How will the Astros handle Castillo’s attack?

“As a hitter, you’re preparing to swing at every pitch until you decide that it’s a ball,” Astros manager Dusty Baker said pregame Thursday. “At a 100 miles an hour, if you wait until the last second to swing, it’s already by you — there is no last second. You just try to hope that he comes over the plate, and if you get a pitch to hit, you hope you don’t miss it.”

Castillo is Seattle’s premier starting arm and was one of the biggest names moved at the trade deadline. Baker mentioned “controlled aggression” when describing the balance between attacking inside the box and being overly selective. If Castillo repeats his Wild Card form on Thursday, he will be one of the Astros’ toughest mound tests during the playoffs. Approach and pitch selection could define Game 2.

“Most of the time when you’re young, you’re either aggressive or passive,” Baker said. “I would rather take that aggressive person and try to make him a little bit passive and selective, than I would a guy that takes all the time and try and make him aggressive. That’s hard to do. When in doubt, like I tell my son: When in doubt, attack.” — Brian T. Smith

Why Maldonado, not Vázquez

11:12 a.m. — The calls for Christian Vázquez have begun again on social media. He never had a chance to start this game. Martín Maldonado’s ability to calm Framber Valdez down and handle the inevitable ups and downs of his starts make it mandatory that he catch Valdez. — Chandler Rome

Seattle leans to the right

11 a.m. — Unsurprisingly, the Mariners stacked their lineup with righthanded hitters against Houston southpaw Framber Valdez. The only personnel change from Game 1: Dylan Moore starting in left field over the lefthanded hitting Jarred Kelenic. Red-hot catcher Cal Raleigh — a switch-hitter who has better splits against righthanded pitching — moved down into the seven-hole. Seattle’s only two lefthanded hitters follow him: Adam Frazier hitting eighth and J.P. Crawford hitting ninth. — Chandler Rome

Here is the full Mariners lineup:

1. Julio Rodríguez, CF
2. Ty France, 1B
3. Eugenio Suárez, 3B
4. Mitch Haniger, RF
5. Carlos Santana, DH
6. Dylan Moore, LF
7. Cal Raleigh, C
8. Adam Frazier, 2B
9. J.P. Crawford, SS
Luis Castillo, RHP

Pair of changes for Game 2 lineup

10:39 a.m. — Astros manager Dusty Baker made two changes to his lineup for Game 2, starting Aledmys Díaz at designated hitter and Jake Meyers in center field, batting seventh and eighth in the order, respectively. Replacing Trey Mancini, who went 0-for-4 against the Mariners in Game 1, with one of the team’s hottest hitters in Díaz is an obvious decision. Center field is less so. On Wednesday, Baker said he thought Meyers had the best chance of Houston’s center fielders to hit Seattle starter Luis Castillo, despite Castillo’s proclivity to throw the type of high-velocity fastball Meyers has struggled against this year. — Danielle Lerner

Here is the full Astros lineup:

1. Jose Altuve, 2B
2. Jeremy Peña, SS
3. Yordan Alvarez, LF
4. Alex Bregman, 3B
5. Kyle Tucker, RF
6. Yuli Gurriel, 1B
7. Aledmys Díaz, DH
8. Jake Meyers, CF
9. Martín Maldonado, C
Framber Valdez, LHP

Must-see TV?

10:36 a.m. — Astros fans might want to watch today’s TBS pregame show, which will include guest analyst Carlos Correa, the former Houston star shortstop who signed with Minnesota as a free agent last season. The show begins at 1:30 p.m. Central. Correa also will be a guest on the postgame show following the Yankees/Guardians doubleheader nightcap. — Greg Rajan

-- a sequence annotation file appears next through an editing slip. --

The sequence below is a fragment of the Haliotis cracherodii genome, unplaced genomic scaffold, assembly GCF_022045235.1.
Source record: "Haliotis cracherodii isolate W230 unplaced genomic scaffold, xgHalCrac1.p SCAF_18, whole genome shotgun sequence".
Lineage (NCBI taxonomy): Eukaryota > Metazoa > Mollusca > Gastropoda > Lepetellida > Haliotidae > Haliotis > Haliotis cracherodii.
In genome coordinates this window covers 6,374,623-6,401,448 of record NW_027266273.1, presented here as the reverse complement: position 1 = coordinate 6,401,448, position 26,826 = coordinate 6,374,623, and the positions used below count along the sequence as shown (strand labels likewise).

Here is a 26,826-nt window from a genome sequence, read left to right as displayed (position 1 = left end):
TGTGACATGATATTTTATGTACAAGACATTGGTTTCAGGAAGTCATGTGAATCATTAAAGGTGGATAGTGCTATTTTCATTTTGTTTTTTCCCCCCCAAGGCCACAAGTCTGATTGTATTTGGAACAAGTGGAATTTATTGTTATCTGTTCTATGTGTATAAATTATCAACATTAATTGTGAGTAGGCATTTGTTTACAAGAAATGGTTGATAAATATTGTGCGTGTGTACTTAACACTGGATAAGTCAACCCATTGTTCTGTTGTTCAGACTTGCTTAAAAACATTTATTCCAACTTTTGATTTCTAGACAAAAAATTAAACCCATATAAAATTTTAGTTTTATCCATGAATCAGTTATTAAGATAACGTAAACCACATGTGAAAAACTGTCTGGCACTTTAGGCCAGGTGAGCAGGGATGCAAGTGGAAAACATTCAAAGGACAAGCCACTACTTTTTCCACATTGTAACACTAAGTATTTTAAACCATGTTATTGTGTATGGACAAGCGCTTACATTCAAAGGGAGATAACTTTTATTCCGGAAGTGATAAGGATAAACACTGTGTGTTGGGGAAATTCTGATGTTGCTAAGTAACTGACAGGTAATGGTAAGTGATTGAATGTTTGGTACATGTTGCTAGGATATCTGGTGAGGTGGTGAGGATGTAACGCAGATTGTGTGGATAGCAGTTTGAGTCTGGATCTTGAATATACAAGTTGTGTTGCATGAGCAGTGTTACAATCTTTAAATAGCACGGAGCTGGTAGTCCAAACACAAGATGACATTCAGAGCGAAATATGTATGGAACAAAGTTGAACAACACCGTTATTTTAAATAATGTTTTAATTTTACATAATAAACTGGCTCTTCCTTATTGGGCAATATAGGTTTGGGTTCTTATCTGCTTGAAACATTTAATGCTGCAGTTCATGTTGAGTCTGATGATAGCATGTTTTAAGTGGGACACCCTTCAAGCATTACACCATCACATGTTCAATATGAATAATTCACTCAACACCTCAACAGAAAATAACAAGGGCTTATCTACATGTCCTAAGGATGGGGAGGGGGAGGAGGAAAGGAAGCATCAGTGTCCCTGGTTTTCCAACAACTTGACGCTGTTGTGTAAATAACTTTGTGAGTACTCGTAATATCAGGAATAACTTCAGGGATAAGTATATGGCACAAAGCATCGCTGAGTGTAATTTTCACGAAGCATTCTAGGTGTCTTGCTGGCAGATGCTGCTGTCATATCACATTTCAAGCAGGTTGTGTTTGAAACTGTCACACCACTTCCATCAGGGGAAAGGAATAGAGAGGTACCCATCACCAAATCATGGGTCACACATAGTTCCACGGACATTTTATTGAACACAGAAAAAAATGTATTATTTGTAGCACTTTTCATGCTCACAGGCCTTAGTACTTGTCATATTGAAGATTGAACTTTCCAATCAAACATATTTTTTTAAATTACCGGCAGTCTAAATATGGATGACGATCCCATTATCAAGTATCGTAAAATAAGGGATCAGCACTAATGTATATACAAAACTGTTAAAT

‘What you dream of’

10:35 a.m. — TBS announcer Brian Anderson called an Astros walkoff homer in the postseason that he forgot about. But he won’t forget the experience of being on the air for Yordan Alvarez’s Game 1 home run anytime soon. He also discusses going to games at the Astrodome as a youth. — Greg Rajan

Luhnow still unapologetic

10:30 a.m. — Former Astros general manager Jeff Luhnow, who was suspended and subsequently fired after details of the team’s sign-stealing scheme came to light, told Sports Illustrated that he doesn’t have anything to apologize for, because he didn’t know his team wasn’t following the rules. He also says he has a 750-page manuscript telling his side of the story that he may publish one day. — Matt Young

Game 2 preview

• How Yordan Alvarez’s parents got to Minute Maid Park from Cuba
• Smith: Pitch to Yordan Alvarez? Why, it’s pure folly
• Solomon: These Astros have changed mindset for generation of fans
• How Astros pitching could line up for long series
• Framber Valdez relishes matchup with Dominican countryman Luis Castillo
• Astros’ Joe Espada interviews for Marlins, White Sox managerial jobs
• Mariners phenom Julio Rodriguez is the real deal
• Astros to make quick change in center field?
• Ex-Astros star Carlos Correa joins TBS’ Game 2 coverage team
• TBS’ Brian Anderson on Alvarez’s homer: ‘It’s what I dreamed of calling’
• Agony and ecstasy: Dueling radio calls of Alvarez’s walkoff HR
• Series primer: TV info, tickets and more

Game 1: Astros 8, Mariners 7

• On Yordan Alvarez and the anatomy of a comeback
• Smith: October, magic and Astros
• Solomon: A clubhouse full of heroes
• The importance of Yuli Gurriel’s resurgence
Justin Verlander’s bump in the road
Mariners will try to ‘flush it’ after collapse
• Five key moments
• How Game 1 unfolded
• Smith:  More uncertainty in front office
• Maton done after punching locker
• History of Astros playoff walkoff wins
• Best photos from Game 1

Astros-Mariners ALDS preview

• How 9 pitches might determine World Series dreams
• Solomon: Astros in 4 is an easy choice
• Smith: Killer V’s are Astros’ most potent weapon
• How Astros and Mariners match up in ALDS
• Michael Brantley’s absence and trickle-down effect
• Upstart Mariners have Astros’ full attention
• Jose Altuve’s heart set on staying in Houston
• Astros’ Pete Putila leaving to be Giants’ GM
• Q&A: TBS’ Jeff Francoeur analyzes Astros-Mariners matchup
• Astros seek more offense from center field, leaving Dubón odd man out
• Illness puts Game 2 starter announcement on hold
• No lack of ill will between Astros, Mariners
• Series primer: TV, ticket info and much more
• Flashback: Revisiting playoff series of Astros’ golden age
• Podcast: Breaking down Astros vs. Mariners